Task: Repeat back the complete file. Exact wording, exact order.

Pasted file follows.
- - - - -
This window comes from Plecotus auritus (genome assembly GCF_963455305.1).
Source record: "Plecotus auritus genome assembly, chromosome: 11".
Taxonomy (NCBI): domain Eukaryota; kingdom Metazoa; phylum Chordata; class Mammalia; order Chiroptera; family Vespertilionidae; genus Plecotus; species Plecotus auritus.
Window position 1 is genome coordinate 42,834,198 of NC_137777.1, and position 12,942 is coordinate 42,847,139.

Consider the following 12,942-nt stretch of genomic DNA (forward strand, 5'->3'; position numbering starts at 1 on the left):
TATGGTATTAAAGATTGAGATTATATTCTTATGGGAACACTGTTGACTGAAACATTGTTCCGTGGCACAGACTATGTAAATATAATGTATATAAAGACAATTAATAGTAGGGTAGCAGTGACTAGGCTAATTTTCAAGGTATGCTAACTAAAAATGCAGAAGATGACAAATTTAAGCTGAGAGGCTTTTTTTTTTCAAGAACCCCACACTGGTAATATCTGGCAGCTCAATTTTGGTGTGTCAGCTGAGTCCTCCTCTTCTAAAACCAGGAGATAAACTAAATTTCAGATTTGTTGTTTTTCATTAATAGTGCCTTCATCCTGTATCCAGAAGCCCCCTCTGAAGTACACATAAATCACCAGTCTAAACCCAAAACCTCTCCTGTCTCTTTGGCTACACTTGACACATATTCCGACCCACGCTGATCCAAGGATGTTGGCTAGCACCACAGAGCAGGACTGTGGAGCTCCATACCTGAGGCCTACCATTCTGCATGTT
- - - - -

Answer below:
This window comes from Plecotus auritus (genome assembly GCF_963455305.1).
Source record: "Plecotus auritus genome assembly, chromosome: 11".
Taxonomy (NCBI): domain Eukaryota; kingdom Metazoa; phylum Chordata; class Mammalia; order Chiroptera; family Vespertilionidae; genus Plecotus; species Plecotus auritus.
Window position 1 is genome coordinate 42,834,198 of NC_137777.1, and position 12,942 is coordinate 42,847,139.

Consider the following 12,942-nt stretch of genomic DNA (forward strand, 5'->3'; position numbering starts at 1 on the left):
TATGGTATTAAAGATTGAGATTATATTCTTATGGGAACACTGTTGACTGAAACATTGTTCCGTGGCACAGACTATGTAAATATAATGTATATAAAGACAATTAATAGTAGGGTAGCAGTGACTAGGCTAATTTTCAAGGTATGCTAACTAAAAATGCAGAAGATGACAAATTTAAGCTGAGAGGCTTTTTTTTTTCAAGAACCCCACACTGGTAATATCTGGCAGCTCAATTTTGGTGTGTCAGCTGAGTCCTCCTCTTCTAAAACCAGGAGATAAACTAAATTTCAGATTTGTTGTTTTTCATTAATAGTGCCTTCATCCTGTATCCAGAAGCCCCCTCTGAAGTACACATAAATCACCAGTCTAAACCCAAAACCTCTCCTGTCTCTTTGGCTACACTTGACACATATTCCGACCCACGCTGATCCAAGGATGTTGGCTAGCACCACAGAGCAGGACTGTGGAGCTCCATACCTGAGGCCTACCATTCTGCATGTT